NEW YORK (TheStreet) -- China has the largest credit bubble in the world.We have tracked the private sector credit in China for the past several years. It's a parabolic curve, and as market observers know, parabolic moves eventually collapse. My e-book, "The Coming China Crisis" (150 pages), one year ago predicted a crisis. It was greeted with great disbelief, similar to our book written in 2007, "Prelude to Meltdown," which predicted that 2008 would see a potential meltdown in the U.S. system. Very few people believed it and the financial media ignored it. But now it has surfaced.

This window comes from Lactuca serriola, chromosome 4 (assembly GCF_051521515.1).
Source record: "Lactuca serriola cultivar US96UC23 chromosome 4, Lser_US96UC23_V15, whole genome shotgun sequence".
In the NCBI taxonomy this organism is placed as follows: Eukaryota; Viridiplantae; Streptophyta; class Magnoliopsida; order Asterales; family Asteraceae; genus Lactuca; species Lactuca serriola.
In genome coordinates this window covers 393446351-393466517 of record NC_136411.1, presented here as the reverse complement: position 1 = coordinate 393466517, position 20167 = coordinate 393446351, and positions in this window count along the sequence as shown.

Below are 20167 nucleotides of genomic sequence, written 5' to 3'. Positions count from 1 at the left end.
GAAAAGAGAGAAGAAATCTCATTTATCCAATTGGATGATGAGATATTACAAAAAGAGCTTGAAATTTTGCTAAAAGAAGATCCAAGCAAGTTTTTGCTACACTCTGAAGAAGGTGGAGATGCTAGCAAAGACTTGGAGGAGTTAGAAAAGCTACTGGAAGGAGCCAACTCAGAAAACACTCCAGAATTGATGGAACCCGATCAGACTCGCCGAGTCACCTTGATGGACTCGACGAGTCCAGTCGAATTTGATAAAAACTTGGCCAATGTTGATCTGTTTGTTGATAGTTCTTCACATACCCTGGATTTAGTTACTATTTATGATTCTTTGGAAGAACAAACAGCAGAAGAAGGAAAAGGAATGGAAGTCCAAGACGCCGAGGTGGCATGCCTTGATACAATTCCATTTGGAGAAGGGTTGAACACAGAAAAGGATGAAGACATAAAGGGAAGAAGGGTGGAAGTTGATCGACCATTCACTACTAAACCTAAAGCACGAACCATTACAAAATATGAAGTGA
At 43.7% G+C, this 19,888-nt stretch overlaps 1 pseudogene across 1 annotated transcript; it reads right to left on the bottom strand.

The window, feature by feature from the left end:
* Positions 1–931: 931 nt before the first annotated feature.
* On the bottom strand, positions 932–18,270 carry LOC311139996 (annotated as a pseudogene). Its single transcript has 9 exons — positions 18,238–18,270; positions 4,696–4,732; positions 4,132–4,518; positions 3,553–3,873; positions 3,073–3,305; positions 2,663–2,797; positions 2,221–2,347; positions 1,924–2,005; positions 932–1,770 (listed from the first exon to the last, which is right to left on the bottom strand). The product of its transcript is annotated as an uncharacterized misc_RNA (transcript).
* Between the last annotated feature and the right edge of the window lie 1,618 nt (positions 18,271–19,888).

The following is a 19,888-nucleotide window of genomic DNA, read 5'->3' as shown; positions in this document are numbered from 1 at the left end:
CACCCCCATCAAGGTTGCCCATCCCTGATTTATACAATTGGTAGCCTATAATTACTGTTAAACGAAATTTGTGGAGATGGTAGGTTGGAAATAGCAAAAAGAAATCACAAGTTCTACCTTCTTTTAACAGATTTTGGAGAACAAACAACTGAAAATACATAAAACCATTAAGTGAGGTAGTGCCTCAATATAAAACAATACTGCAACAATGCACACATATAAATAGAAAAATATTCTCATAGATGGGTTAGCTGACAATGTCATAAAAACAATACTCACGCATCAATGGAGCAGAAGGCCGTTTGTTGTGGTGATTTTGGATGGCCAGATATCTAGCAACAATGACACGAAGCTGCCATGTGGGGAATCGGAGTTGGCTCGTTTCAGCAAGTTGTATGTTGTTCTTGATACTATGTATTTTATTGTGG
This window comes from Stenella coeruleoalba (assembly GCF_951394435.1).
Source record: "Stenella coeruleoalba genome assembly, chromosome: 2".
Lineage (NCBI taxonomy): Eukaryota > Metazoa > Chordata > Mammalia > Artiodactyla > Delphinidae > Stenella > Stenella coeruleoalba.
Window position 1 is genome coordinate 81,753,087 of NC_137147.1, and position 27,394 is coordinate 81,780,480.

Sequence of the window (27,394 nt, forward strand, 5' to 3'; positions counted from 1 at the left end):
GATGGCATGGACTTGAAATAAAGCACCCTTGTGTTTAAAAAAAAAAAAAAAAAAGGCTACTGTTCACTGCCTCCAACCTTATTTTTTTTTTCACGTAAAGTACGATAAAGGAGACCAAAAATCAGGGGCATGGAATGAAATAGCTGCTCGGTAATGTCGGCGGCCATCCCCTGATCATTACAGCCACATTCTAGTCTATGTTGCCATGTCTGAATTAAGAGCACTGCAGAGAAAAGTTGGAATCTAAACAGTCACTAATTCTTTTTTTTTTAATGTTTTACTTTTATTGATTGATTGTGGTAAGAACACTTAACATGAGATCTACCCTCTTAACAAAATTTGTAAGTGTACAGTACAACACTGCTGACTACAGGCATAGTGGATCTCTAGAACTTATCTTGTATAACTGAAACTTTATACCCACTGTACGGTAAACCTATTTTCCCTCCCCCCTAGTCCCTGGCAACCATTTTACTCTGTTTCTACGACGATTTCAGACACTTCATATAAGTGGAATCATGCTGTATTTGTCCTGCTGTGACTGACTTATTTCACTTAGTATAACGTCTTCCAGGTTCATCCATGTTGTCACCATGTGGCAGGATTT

According to Fitch Ratings, total credit in China has grown from $9 trillion in 2008 to $23 trillion. That's bigger than the entire U.S. banking system. The "shadow banking system," which is largely unregulated and partially illegal, is over $10 trillion. That's enormous. The China credit markets are virtually shut down. Small to mid-sized firms are unable to get credit anywhere. Credit is the lifeblood of the economy, which is the basis for the "Theory of Liquidity & Credit" that we developed in the 1970s. According to our theory, when credit tightens like this, a recession, or worse, is inevitable. In 1990, this allowed us to predict the bursting of the Japanese bubble. Now, we see the same happening in China. Chinese companies have tremendous corporate debt burdens, requiring them to pay US$1 trillion in interest this year. Much of current liquidity is being used to repay debt rather than finance output.